None of the other thiry-eight seemed to question their refuge.  Exhausted from the struggle to survive before they came, they merely accepted this relief, shed grateful tears for it, grew to trust it.  Now they were living their lives as if such a thing were normal.  Two couples had gotten married since arriving at the Greenhouse, and one was actually expecting a baby. How they could be joyful at the thought of bringing a child into this horrifying world was a thing MacGregor couldn’t understand.  He avoided the pregnant woman as much as possible.

No one ever went outside, except to work in the small garden, and even then, they kept close to the glass walls. No one on garden duty had been attacked, they said.  Whatever kept the jungle away from the Greenhouse, it seemed to include the garden area.  

MacGregor was relieved that at least they didn’t suggest planting the garden inside.  Nothing green grew inside the Greenhouse.  Ventilation pumps brought in oxygen rich air from outside and pumped out the stale carbon dioxide air the humans breathed out.  Holly had showed him how it worked.  Maintaining the systems was one of her jobs.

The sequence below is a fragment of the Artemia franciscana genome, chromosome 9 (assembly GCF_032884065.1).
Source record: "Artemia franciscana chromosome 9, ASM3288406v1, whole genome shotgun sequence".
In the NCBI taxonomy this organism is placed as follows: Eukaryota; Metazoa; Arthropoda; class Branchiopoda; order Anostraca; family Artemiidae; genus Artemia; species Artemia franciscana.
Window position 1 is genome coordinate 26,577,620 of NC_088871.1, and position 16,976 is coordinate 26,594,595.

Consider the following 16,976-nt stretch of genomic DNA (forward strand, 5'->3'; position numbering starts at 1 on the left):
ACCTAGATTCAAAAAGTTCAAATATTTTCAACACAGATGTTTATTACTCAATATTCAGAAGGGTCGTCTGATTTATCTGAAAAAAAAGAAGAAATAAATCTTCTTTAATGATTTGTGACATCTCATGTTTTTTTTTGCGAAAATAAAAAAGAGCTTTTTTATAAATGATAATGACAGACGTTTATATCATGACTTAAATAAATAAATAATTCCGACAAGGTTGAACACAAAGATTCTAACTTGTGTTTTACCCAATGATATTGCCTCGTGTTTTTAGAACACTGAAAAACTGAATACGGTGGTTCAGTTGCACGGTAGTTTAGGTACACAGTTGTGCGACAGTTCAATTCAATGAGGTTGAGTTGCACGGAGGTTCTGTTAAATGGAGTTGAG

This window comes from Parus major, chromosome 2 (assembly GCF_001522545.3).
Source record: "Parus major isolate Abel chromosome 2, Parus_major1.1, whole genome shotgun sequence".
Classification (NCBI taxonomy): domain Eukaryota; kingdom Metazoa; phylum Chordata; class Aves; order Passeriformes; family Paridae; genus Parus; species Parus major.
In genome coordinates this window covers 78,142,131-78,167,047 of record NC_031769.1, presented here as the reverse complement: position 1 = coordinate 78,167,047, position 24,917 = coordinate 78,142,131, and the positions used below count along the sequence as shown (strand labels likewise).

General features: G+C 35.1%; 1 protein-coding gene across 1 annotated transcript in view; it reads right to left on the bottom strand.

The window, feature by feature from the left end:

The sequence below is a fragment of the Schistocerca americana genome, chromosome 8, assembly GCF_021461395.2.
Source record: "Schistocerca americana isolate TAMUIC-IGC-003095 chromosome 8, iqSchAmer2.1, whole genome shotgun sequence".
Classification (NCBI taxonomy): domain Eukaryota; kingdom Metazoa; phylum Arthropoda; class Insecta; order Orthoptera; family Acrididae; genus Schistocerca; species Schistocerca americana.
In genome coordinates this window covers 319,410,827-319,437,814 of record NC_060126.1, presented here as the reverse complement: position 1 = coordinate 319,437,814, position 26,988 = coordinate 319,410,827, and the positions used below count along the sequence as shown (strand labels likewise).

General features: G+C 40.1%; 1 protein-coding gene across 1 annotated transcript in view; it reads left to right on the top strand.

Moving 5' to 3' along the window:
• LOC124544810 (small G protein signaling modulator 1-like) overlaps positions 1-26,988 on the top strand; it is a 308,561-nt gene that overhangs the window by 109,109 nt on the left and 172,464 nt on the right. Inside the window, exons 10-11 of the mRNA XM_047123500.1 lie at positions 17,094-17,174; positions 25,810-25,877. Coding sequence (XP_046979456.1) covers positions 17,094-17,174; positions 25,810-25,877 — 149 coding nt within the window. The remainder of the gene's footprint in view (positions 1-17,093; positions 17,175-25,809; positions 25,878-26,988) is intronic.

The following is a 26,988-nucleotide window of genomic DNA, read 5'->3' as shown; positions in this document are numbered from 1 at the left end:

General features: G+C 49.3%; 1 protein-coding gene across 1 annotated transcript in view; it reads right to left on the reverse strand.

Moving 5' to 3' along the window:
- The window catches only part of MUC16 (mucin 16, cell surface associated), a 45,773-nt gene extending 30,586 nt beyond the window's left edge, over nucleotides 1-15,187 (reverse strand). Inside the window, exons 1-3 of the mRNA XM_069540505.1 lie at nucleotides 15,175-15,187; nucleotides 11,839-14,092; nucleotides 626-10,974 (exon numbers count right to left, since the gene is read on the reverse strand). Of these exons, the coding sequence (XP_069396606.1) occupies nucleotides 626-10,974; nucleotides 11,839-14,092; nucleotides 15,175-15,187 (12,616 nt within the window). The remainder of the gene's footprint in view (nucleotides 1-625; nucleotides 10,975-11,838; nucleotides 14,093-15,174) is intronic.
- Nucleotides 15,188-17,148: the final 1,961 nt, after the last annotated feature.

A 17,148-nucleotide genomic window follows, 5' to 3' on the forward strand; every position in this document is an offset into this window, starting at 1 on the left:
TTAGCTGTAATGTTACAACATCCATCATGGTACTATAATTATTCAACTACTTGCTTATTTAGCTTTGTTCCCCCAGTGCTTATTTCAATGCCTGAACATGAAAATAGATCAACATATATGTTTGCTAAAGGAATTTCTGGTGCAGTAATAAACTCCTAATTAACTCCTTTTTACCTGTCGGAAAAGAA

MacGregor had stared at the air pumps for several minutes, something about it tickling the back of his mind, but he had been unable to put his finger on it, and then Carol Spaulding had come by and told them there were fresh cookies in the kitchen, and Holly had dragged him off to taste them, smiling with that way that lit her whole face as he tasted chocolate for the first time in years.

The moment with the cookies and the light on Holly’s face was golden.  For a little while MacGregor felt that life truly could be good.

But that night on his bunk, the clean-smelling sheets pulled up to his chin, his mind went back to the ventilation system, to the dry air, to the scientific perfection of this place.  

Something wasn’t right.